The International School of Diplomacy
Through online communication, Interns in the School of Diplomacy are hired to seek out and locate high school students in other parts of the world to serve as CoreFire Diplomats in their countries. These foreign Diplomats are paid to form teams of High School Students in their own country. The teams in the other countries are scheduled at specific times to partner with American teams though live video feeds in the Escape Rooms to solve problems and puzzles. For “Reconciliation” themed missions, Interns will seek out youth to create teams of different cultures. For example, a team will be made of two groups of students from Northern Ireland with a group of Protestant students and another who are Catholic. Or two groups from Iraq, one is Shiites, and one is Sunnis, or from West Bank with one group of Israelites and one of Palestinians. The CoreFire Reconciliation System has been tested with thousands of students from different races, religions and economic status.
Bonded by the Crucible of Competition
When the experience begins, these participants initially notice the cultural differences. Typically, the students expect a forced discussion among the group to speak about these differences. This does not happen because the social pressure a typical youth brings to this event is to not engage. The event begins and the participants are thrust into their mission which is themed after the CoreFire Commando Comic Book Rescue Team. They have to begin thinking critically to solve problems. They have to begin communicating with each other to overcome obstacles. The social and cultural barriers preventing candid discourse at the event’s beginning collapse beneath the pressures of high-energy gamification. The students begin acting as a unit. A key difference between the CoreFire Rescue Mission approach to reconciliation and that of similar organizations is that ours relies on organic cooperation rather than contrived discussion. We ask participants targeted questions designed to spark meaningful discourse, but not until the students have developed a bond that has been made strong by the crucible of competition.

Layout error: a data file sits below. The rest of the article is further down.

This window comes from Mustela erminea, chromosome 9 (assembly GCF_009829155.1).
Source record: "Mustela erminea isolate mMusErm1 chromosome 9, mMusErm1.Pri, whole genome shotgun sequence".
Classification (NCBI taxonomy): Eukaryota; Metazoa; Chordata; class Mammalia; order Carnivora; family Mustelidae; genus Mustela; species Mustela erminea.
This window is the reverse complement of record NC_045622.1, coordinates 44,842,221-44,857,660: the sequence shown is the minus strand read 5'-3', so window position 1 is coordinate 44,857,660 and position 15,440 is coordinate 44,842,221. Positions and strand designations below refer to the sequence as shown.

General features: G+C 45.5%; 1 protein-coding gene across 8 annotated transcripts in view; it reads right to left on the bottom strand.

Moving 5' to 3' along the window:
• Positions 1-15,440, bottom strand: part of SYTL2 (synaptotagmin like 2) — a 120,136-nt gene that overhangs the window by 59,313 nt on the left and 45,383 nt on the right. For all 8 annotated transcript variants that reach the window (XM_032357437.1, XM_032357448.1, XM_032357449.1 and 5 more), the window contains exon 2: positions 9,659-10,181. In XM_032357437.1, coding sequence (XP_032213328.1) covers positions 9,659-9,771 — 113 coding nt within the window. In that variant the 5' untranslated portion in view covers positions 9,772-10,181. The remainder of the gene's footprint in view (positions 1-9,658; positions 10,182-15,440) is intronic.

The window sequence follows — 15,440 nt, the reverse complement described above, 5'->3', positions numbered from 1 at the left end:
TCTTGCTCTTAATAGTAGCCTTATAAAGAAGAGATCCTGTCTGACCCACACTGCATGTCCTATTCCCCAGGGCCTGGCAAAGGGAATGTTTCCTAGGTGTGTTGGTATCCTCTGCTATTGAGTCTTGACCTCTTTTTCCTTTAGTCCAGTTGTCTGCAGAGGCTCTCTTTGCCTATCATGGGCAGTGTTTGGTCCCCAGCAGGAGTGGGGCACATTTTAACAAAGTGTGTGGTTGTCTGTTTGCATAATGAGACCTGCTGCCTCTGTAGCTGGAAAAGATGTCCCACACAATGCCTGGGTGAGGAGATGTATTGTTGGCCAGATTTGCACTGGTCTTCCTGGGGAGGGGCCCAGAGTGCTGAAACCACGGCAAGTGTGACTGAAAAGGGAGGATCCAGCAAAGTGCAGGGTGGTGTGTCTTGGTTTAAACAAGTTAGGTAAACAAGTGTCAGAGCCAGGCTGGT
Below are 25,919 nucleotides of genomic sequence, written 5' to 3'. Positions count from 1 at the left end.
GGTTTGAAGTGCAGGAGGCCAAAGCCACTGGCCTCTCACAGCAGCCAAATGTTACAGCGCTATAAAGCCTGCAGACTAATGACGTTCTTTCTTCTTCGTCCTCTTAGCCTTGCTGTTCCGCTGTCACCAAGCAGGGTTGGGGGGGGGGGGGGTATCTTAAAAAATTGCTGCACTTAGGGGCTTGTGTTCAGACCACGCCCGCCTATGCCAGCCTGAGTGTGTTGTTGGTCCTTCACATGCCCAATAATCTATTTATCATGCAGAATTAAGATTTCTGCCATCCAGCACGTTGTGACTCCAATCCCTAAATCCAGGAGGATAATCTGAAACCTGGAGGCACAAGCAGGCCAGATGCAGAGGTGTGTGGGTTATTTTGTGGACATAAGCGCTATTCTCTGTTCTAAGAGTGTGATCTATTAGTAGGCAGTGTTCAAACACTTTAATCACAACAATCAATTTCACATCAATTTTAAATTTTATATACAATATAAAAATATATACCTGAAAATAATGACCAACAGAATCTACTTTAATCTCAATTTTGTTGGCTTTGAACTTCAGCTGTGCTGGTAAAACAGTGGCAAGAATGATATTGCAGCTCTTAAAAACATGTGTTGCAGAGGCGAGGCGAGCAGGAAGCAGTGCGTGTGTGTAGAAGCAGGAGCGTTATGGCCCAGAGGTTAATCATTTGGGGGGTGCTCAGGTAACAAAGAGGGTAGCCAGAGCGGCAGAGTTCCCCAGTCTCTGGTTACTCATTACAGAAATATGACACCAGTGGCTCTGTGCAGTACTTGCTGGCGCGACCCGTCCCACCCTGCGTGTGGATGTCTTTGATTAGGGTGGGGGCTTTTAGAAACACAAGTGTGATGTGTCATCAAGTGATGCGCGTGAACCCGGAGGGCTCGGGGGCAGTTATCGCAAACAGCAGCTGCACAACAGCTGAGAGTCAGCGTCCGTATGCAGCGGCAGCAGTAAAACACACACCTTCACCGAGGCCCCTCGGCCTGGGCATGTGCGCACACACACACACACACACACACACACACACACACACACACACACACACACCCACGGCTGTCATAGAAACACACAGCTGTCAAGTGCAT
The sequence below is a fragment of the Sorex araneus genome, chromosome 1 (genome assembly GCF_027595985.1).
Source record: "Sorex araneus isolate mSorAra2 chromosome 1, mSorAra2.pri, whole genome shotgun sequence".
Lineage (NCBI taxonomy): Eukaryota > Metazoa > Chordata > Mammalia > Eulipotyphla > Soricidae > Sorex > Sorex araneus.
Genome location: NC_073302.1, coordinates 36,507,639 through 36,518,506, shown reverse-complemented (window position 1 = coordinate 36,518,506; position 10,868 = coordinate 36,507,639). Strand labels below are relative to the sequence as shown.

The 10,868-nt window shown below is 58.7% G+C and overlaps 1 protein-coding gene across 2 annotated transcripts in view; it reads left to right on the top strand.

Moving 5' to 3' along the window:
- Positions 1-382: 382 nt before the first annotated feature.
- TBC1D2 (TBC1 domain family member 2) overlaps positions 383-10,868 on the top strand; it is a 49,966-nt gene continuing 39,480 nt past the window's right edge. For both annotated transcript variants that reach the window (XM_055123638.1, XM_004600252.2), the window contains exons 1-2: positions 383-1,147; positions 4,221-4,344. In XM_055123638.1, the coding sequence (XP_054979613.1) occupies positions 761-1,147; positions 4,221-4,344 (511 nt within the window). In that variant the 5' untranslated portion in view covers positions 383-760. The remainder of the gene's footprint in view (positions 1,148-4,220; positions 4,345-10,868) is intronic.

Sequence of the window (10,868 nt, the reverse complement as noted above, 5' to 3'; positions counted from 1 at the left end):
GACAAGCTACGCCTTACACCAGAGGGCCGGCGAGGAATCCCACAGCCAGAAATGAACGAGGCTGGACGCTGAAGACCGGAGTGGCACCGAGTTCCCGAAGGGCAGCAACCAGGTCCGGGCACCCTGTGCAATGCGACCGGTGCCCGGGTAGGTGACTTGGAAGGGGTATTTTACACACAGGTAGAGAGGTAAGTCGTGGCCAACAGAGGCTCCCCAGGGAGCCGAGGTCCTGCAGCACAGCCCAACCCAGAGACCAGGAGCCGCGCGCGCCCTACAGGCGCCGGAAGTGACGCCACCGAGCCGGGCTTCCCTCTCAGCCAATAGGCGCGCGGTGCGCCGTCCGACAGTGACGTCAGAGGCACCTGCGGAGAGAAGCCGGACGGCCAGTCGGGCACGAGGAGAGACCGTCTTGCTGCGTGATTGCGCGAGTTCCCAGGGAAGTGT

Set Aside Differences
We place participants in situations where they must set aside their differences to overcome a challenge. This approach, we have found, produces in participants a more natural bond akin to that developed between members of a real-life search-and-rescue-team. This reconciliation process uses elaborate story lines in simulated rescue missions in a themed facility. This makes it possible to recruit youth to participate in an entertaining experience as opposed to inviting them to a classroom where they can “talk it out.” This example of collaboration can impact more than just those participants. With streaming the competitions it can extend to other members of their communities who are viewing the broadcast.